This is the second in a series of posts suggested by readers in the second Kapgar Lyrical Challenge. Today's title suggested by Odie, whose blog, well, is non-existent. We must work on that one.
What is the stupidest ballsy thing you've ever done? For me, it was the time I went bungee jumping.
I am petrified of heights. Always have been, and I doubt I'll ever get over it. My stomach churns as I approach seemingly unprotected heights. The top of the Sears Tower, despite being enclosed in glass... churn. The edge of a bridge... churn. The Grand Canyon... CHURN! It's never pretty. Heck, I get queasy when someone else gets too close to the edge of a rather daunting precipice.
I can only pray my kids will be as fearful of heights as I am so I don't have to worry about them becoming adrenaline junkies.
So why did I bungee jump? Call it sheer jealousy.
Back in the summer of '94, my entire family went to Gatlinburg, Tennessee, for my grandparents' 50th anniversary. Being the big deal it was, all family members converged on what we deemed to be the most central point between us in Illinois, my aunt and uncle in Kentucky, and my grandparents in central Florida. So Gatlinburg it was.
For anyone who has ever been there, you know that it's pretty much just another in a long line of what would otherwise be nothing towns if it weren't for the tourist trade. Being the proverbial "tourist trap," there was an odd mix of things to do. Outdoorsy stuff like whitewater rafting and hiking, touristy stuff like Dollywood, and, of course, daredevil central.
Daredevil central, as only I call it, consisted of the suicide rides such as a sky swing, lunar jump, and bungee jumping. They are suicidal in my mind because they are not permanently installed and you clearly take your life into your hands if you're stupid enough to ride them.
In other words, I was going nowhere near them.
My brother, being the little psycho that he is, was more than happy to try the bungee jump. He was gung-ho as he raced up to it and was fitted with his parachute harness, ecstatic as he raced up the stairs. The excitement waned a bit as he first looked off the ledge. In fact, it took quite a bit of coaxing to make him finally jump. But he did. And he loved it.
I felt a minor pang of jealousy watching him leap off the edge only to be yanked back up by the elastic cabling. Not enough to make me actually want to do it, but it was there.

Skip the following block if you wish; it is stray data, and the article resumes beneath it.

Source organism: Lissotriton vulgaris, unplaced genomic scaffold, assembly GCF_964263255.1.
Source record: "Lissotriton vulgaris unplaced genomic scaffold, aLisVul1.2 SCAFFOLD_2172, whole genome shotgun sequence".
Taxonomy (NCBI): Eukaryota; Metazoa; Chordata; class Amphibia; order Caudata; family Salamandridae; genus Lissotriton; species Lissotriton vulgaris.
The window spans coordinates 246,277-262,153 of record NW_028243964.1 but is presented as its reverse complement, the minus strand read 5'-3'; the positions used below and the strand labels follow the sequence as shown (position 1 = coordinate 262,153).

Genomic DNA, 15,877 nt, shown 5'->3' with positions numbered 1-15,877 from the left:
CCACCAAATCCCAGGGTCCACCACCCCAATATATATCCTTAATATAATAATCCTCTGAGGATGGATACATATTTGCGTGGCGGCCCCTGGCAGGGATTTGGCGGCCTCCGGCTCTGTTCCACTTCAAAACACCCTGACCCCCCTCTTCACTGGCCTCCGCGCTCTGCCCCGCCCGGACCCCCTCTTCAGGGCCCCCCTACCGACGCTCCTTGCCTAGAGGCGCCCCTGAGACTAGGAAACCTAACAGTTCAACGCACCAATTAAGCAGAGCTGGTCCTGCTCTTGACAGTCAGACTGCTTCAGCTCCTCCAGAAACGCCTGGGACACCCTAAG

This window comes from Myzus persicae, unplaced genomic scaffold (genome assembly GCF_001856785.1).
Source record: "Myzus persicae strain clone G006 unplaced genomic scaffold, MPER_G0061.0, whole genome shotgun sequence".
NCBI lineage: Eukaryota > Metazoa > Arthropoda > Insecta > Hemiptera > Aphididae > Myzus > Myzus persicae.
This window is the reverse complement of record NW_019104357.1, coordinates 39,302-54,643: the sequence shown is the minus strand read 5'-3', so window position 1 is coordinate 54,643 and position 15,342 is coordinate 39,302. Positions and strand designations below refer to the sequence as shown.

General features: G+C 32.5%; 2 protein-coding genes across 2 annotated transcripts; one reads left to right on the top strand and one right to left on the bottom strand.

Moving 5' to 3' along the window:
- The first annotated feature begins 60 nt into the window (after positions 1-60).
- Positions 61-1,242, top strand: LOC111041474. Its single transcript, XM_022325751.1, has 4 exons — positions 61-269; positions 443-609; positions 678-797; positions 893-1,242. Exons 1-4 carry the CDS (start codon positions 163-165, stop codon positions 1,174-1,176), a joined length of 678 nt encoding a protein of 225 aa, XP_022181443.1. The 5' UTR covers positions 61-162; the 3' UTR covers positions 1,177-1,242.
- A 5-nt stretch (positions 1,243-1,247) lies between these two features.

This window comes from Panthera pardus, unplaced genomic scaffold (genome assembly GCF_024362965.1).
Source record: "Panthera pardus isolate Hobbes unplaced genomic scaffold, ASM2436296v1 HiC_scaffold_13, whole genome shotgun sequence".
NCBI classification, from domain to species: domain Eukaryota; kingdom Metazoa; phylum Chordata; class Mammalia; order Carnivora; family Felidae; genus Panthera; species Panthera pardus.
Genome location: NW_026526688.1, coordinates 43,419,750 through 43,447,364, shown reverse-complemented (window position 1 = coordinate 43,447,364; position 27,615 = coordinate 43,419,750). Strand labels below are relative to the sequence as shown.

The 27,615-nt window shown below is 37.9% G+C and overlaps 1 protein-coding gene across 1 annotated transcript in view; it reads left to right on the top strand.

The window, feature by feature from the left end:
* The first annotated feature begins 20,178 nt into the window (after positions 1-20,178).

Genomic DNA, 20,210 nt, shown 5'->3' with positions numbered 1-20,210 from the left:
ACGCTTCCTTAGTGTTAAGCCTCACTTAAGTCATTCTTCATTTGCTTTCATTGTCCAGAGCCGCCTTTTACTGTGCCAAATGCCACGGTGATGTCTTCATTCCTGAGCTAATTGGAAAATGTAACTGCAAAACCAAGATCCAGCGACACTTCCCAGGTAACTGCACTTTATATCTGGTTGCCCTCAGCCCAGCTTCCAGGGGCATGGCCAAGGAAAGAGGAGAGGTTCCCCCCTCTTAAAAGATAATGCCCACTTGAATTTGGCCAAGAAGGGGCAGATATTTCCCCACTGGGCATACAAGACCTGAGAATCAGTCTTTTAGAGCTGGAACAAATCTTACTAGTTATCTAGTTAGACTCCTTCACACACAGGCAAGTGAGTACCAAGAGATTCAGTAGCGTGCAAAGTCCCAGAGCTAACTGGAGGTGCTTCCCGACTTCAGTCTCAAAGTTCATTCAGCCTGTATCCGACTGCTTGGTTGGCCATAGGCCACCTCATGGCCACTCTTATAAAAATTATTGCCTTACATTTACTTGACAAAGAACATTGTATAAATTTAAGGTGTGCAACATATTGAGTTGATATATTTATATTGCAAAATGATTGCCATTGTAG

Later that day, my uncle decided to ride the sky swing. This was basically an apparatus in which two riders lay stomach down and are pulled backwards up in the air about 50 or so feet and then released. The duo will then swing back and forth like a giant pendulum. As you approach the peak of the forward swing, you supposedly experience the closest thing to weightlessness you can feel on Earth outside of NASA training.
Since the ride required a tandem, my brother was going to ride with him. Until, that is, my aunt decided she wanted to go. My brother was left in a lurch. That's when, much to everyone's surprise, I stepped up. I really think my parents and brother experienced temporary shock.
But I agreed to it and my brother was now depending on me to get his jollies off... in an airborne sense of it all. So we were strapped in, winched up, and let go. And I loved every second of it. The rush of adrenaline was like nothing I'd ever experienced before.
And I wanted more.
So I looked at my parents and told them I wanted to bungee jump.
They were a bit freaked by my declaration of intent and my brother had the biggest grin of joy on his face.
The next day, we returned to the bungee platform where I was fitted with my harness. I then ascended the staircase and was hooked up to the cables. I looked over the edge at my entire family looking back at me and, on the count of three, jumped. No hesitation whatsoever. I figured I was up there and the only real way to get down was the quick way. So I did it. And, again, I loved it.
Luckily for my recently acquired adrenaline kick, they were offering a two-for-one special. I went up for my second jump. Something felt a bit off this time. I could tell that the clamps were hanging a bit lower as they strapped me in, but I wasn't going to back down now.
And I jumped a second time.
But I should've listened to my gut on that clamp observation. I dropped just a bit further than I should have and my foot actually hit the air mattress on the first dip. I sprang back up and the rest of the jump went fine, but the knowledge that my foot hit what it shouldn't have and the thought that if I had been strapped in using an ankle harness instead of a parachute harness, I might have wound up with a broken neck was enough to kill my thrill seeking for the moment.
Of course, there's still a huge desire on my part to try parachuting. But that may have to wait until my 40th birthday.